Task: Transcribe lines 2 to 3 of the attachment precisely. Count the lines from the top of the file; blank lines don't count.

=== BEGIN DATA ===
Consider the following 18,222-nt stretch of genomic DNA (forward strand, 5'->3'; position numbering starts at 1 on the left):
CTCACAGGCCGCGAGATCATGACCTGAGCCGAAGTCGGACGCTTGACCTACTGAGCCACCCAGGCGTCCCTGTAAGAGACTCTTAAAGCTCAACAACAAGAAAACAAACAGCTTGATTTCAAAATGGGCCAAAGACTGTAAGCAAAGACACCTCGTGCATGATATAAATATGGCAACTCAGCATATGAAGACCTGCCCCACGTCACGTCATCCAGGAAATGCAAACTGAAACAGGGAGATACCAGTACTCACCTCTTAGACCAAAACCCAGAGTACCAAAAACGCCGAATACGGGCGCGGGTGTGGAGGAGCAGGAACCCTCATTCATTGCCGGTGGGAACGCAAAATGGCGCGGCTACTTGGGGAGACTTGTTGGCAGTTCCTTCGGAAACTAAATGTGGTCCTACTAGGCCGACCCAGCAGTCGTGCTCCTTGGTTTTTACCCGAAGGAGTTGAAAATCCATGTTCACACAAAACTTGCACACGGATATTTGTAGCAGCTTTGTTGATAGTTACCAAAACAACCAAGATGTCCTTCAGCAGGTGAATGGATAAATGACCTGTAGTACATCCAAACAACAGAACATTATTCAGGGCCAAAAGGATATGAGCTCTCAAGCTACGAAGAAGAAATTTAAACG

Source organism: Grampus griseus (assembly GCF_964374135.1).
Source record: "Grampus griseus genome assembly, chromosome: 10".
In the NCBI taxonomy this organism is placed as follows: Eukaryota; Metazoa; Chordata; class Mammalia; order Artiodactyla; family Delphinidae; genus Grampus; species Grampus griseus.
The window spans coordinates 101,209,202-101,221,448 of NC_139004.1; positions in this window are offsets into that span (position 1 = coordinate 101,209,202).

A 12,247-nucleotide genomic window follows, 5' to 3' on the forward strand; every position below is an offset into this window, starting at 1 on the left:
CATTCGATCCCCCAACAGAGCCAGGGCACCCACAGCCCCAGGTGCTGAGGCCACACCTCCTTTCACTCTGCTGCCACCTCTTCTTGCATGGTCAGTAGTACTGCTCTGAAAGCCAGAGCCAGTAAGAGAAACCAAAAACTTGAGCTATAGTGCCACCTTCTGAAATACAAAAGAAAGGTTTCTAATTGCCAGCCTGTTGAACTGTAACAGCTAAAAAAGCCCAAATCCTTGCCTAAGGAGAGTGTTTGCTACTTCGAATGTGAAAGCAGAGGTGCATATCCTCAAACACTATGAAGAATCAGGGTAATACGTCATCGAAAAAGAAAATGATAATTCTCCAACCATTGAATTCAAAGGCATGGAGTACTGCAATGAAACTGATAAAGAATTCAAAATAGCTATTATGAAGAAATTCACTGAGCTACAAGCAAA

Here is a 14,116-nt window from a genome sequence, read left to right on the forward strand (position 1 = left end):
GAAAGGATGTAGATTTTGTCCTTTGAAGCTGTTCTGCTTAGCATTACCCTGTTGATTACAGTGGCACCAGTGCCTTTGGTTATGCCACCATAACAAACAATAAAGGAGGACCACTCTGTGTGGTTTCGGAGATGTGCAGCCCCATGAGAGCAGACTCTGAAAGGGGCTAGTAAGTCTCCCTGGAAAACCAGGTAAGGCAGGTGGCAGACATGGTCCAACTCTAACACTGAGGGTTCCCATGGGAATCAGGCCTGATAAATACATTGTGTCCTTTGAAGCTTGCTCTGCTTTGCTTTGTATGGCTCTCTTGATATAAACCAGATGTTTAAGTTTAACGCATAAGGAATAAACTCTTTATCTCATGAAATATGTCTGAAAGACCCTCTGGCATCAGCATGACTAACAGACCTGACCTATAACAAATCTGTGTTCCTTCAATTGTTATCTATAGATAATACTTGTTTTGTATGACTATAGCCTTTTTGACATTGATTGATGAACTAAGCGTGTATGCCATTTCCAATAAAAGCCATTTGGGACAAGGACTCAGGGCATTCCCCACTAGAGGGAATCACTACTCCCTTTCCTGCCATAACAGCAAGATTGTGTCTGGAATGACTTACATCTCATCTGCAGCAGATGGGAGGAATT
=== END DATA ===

CTCACAGGCCGCGAGATCATGACCTGAGCCGAAGTCGGACGCTTGACCTACTGAGCCACCCAGGCGTCCCTGTAAGAGACTCTTAAAGCTCAACAACAAGAAAACAAACAGCTTGATTTCAAAATGGGCCAAAGACTGTAAGCAAAGACACCTCGTGCATGATATAAATATGGCAACTCAGCATATGAAGACCTGCCCCACGTCACGTCATCCAGGAAATGCAAACTGAAACAGGGAGATACCAGTACTCACCTCTTAGACCAAAACCCAGAGTACCAAAAACGCCGAATACGGGCGCGGGTGTGGAGGAGCAGGAACCCTCATTCATTGCCGGTGGGAACGCAAAATGGCGCGGCTACTTGGGGAGACTTGTTGGCAGTTCCTTCGGAAACTAAATGTGGTCCTACTAGGCCGACCCAGCAGTCGTGCTCCTTGGTTTTTACCCGAAGGAGTTGAAAATCCATGTTCACACAAAACTTGCACACGGATATTTGTAGCAGCTTTGTTGATAGTTACCAAAACAACCAAGATGTCCTTCAGCAGGTGAATGGATAAATGACCTGTAGTACATCCAAACAACAGAACATTATTCAGGGCCAAAAGGATATGAGCTCTCAAGCTACGAAGAAGAAATTTAAACG

Source organism: Grampus griseus (assembly GCF_964374135.1).